Even before cracking open a guidebook, we have an impression of the place we’re about to visit. Nimble geishas serving tea in an ochaya loom up when someone mentions Kyoto; New York brings out images of verve and blinding neon; Greece, of ruins and blue sea. There’s nothing wrong with these pre-programmed images until you treat them as the only ones a destination can offer. Hear The Danger of a Single Story by Chimamanda Adichie, an acclaimed Nigerian author and you’ll know what I mean.
When friends shared selfies atop Marina Bay Sands, advertorials flashed fabulous shopping malls on Orchard, and travel episodes featured thumping nightlife at Clark Quay, I assumed that’s all there is to Singapore. For the better part of my four year expat life, I showed my back to the incredible 7,100 heritage sites packed into this island nation because I too was feeding off a single story. To spare you a similar fate, here are a few of my favourites.
Thian Hock Keng Temple
With the financial district in its vicinity—towering skyscrapers and dark-suited office workers milling about on streets—the location of Singapore’s oldest temple on Telok Ayer Street not only looks incongruous but also amusing.
Even more amusing is the fact that before the land reclamation of 1880, Telok [meaning bay] Ayer [meaning water] was the seafront. Early immigrants from the Fujian Province of China, sailing across the turbulent South China Sea, would visit this site to offer thanks to Ma Zhu [Goddess of the Sea] for their safe passage.
The 1820s modest joss house was later built into a temple in 1842 at a cost of 30,000 Spanish dollars. The entire structure was assembled without nails by skilled Chinese craftsmen and all the materials including the building’s main supporting pillars and the idol were imported from China, making it the most authentic Chinese temple in Singapore.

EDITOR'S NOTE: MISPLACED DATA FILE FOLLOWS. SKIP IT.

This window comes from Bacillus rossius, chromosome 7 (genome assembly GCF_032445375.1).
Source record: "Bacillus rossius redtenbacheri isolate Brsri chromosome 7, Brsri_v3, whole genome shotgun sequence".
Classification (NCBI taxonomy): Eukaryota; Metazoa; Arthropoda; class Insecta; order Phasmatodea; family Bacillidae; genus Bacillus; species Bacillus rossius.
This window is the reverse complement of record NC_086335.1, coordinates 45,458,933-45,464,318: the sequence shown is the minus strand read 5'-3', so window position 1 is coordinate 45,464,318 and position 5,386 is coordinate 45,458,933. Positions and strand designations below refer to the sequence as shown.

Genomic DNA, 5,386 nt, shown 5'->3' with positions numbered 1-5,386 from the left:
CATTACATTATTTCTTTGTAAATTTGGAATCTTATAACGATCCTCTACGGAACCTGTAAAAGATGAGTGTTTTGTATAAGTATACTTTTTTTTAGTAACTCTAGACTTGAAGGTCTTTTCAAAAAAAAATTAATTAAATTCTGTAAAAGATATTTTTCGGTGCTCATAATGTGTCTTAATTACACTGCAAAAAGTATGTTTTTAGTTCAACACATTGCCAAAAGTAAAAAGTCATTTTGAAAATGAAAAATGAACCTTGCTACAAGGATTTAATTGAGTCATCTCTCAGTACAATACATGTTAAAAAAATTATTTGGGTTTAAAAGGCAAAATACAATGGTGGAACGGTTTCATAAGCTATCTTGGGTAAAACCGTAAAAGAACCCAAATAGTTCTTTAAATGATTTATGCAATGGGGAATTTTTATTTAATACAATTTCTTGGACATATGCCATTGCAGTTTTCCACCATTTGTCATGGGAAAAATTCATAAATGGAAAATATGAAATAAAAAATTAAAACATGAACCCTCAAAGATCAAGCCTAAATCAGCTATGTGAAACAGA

On my first visit, to hear a Nanyin concert at its premises a few weeks ago, I was most intrigued by the temple’s architecture—the three-hall complex with multiple courtyards, decorations on the roof ridges and the magnificent dragon and phoenix reliefs made out of colorful broken porcelain using chien-nien technique.
If not for the architectural details, visit the temple to experience the brash juxtaposition of the past and the present.
Sun Yat Sen Memorial Hall
“This is Singapore’s hidden gem,” says tour guide Mary Cooper. Despite its unparalleled historical importance, tourists don’t know much about this charming two-storied colonial-style villa in Balestier, named ‘Wan Qing Yuan’ or ‘serene sunset garden’ by Teo Eng Hock, a rubber magnate after he bought it in 1905 for his mother to retire.